In each of these initial Section 5 cases, pipeline customers, whether local distribution companies or industrials such as U.S. Steel, are clamoring for FERC to reduce the company’s rates.

Northern is an about 14,700-mile natural gas pipeline that provides natural gas services to markets from Texas to Michigan’s Upper Peninsula. Northern reports that it has over 200 shippers.  

In moving forward with a Section 5 rate case, FERC said based on its 501-G, Northern has a 17.3% return on equity (ROE). The commission added that based on that number it is “concerned that Northern’s current rates may be unjust and unreasonable.” If it moves forward, the investigation will look at Northern’s costs and revenues for most of 2018 and for part of 2019.

Northern argues no investigation is necessary, because FERC made mistakes in its ROE calculation. In its Jan. 28 motion, Northern stated its ROE is really 13.7%. “This result is very consistent with Northern’s calculated ROE for 2018 of 13.5%, and considerably below the erroneously calculated ROE of 17.3%,” Northern wrote. 

The 12 companies identified on Jan 19 by FERC – the three Section 5 cases plus nine given a pass – account for 12 of the pipelines in Group 1, which has 29 companies. Group 1 companies had the earliest deadline for filing 501-Gs. Group 2 has 30 companies and Group 3 has 66 companies. If three of the first 12 companies examined by FERC were found to have unreasonable rates, that means 30 or more companies out of the 130 total could find themselves in Section 5 territory before all is said and done. 

Order No. 849 required all interstate natural gas companies, with cost-based stated rates, that filed a 2017 FERC Form No. 2, or 2-A, to file a FERC Form No. 501-G informational filing. Using the data in the pipelines’ 2017 FERC Form Nos. 2 and 2-A, the form estimates: (1) the percentage reduction in the pipeline’s cost of service resulting from the Tax Cuts and Jobs Act and the Revised Policy Statement, and (2) the pipeline’s current return on equity (ROE) before and after the reduction in corporate income taxes and the elimination of income tax allowances for MLP pipelines.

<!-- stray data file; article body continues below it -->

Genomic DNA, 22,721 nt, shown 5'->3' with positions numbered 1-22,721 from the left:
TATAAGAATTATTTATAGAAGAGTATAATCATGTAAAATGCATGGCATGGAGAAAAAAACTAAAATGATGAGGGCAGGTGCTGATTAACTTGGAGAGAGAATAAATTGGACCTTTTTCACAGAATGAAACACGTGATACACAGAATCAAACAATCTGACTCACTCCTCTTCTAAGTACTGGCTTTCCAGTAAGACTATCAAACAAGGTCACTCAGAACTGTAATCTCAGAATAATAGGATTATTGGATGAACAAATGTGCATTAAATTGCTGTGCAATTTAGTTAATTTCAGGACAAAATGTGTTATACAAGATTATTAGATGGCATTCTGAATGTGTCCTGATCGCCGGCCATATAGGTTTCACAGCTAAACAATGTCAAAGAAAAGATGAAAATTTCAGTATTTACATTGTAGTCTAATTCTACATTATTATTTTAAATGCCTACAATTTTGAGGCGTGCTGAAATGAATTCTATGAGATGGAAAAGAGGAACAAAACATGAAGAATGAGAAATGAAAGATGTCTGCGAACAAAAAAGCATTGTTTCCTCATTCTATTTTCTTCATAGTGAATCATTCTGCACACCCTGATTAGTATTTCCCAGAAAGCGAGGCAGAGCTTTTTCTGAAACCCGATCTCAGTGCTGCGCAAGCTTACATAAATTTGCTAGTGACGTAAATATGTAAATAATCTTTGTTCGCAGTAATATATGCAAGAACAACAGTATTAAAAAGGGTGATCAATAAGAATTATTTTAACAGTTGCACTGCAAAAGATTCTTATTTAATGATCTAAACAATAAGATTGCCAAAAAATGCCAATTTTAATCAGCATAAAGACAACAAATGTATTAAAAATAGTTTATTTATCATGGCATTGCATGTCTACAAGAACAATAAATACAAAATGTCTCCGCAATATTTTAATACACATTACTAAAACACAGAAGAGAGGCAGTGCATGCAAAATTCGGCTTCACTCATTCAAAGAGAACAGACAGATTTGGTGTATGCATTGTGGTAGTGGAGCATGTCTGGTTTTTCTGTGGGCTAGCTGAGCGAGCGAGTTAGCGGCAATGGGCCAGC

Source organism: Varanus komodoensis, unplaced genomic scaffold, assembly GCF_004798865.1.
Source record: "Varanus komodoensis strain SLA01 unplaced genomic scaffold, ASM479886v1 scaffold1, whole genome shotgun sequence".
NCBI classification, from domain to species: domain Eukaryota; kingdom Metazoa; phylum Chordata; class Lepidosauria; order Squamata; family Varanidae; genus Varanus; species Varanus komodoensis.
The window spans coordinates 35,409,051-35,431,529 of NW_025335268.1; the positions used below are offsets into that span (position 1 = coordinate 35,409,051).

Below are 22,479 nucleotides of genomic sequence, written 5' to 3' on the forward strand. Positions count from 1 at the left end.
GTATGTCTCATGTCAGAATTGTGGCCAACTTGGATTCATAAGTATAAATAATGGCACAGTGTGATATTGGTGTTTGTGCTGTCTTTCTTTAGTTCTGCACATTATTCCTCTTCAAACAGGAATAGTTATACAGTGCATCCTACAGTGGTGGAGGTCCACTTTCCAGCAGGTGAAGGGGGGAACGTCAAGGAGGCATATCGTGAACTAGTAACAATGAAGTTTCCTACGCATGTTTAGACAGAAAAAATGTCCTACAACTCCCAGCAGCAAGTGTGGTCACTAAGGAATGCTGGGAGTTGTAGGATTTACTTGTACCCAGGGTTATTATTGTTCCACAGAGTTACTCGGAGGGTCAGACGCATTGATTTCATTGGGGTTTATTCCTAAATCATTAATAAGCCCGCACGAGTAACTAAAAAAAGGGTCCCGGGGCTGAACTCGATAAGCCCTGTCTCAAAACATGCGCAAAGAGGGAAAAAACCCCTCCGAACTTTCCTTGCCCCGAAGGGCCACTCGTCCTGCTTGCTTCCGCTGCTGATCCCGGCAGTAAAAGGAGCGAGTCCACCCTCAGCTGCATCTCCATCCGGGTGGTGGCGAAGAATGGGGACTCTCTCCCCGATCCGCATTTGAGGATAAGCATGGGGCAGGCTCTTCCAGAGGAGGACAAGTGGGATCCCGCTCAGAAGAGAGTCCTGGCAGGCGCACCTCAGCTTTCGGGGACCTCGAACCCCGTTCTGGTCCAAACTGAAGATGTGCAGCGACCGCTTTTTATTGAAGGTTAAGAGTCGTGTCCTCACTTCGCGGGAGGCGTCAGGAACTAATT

GAO Highlights Potential Cybersecurity Threats

The Government Accountability Office (GAO) criticized the Department of Homeland Security (DHS) over its oversight of cybersecurity protection at interstate pipelines. The report essentially said the DHS’s Transportation Security Administration’s (TSA) Pipeline Security Guidelines, initially issued in 2011 and revised in March 2018, were unclear and that TSA reviews of pipeline facilities were infrequent in good part because of insufficient staffing. 

The GAO report, issued last December, alarmed key members of Congress, including Rep. Frank Pallone (D-N.J.), chairman of the House Energy & Commerce Committee, and Sen. Maria Cantwell (D-Wash.), ranking member of the Senate Energy and Natural Resources. A letter they sent to DHS Secretary Kirstjen Nielsen called for her to take urgent action to protect America’s pipelines from cyber-attack.

Pipeline operators are supposed to self-identify the critical facilities within their system and report their critical facilities to the TSA. The TSA’s Pipeline Security Branch then reviews the critical facilities that pipeline operators have identified. Because of the inadequate TSA guidelines, the GAO found that at least 34 of the top 100 critical pipeline systems deemed highest risk indicated that they had no critical facilities. P&GJ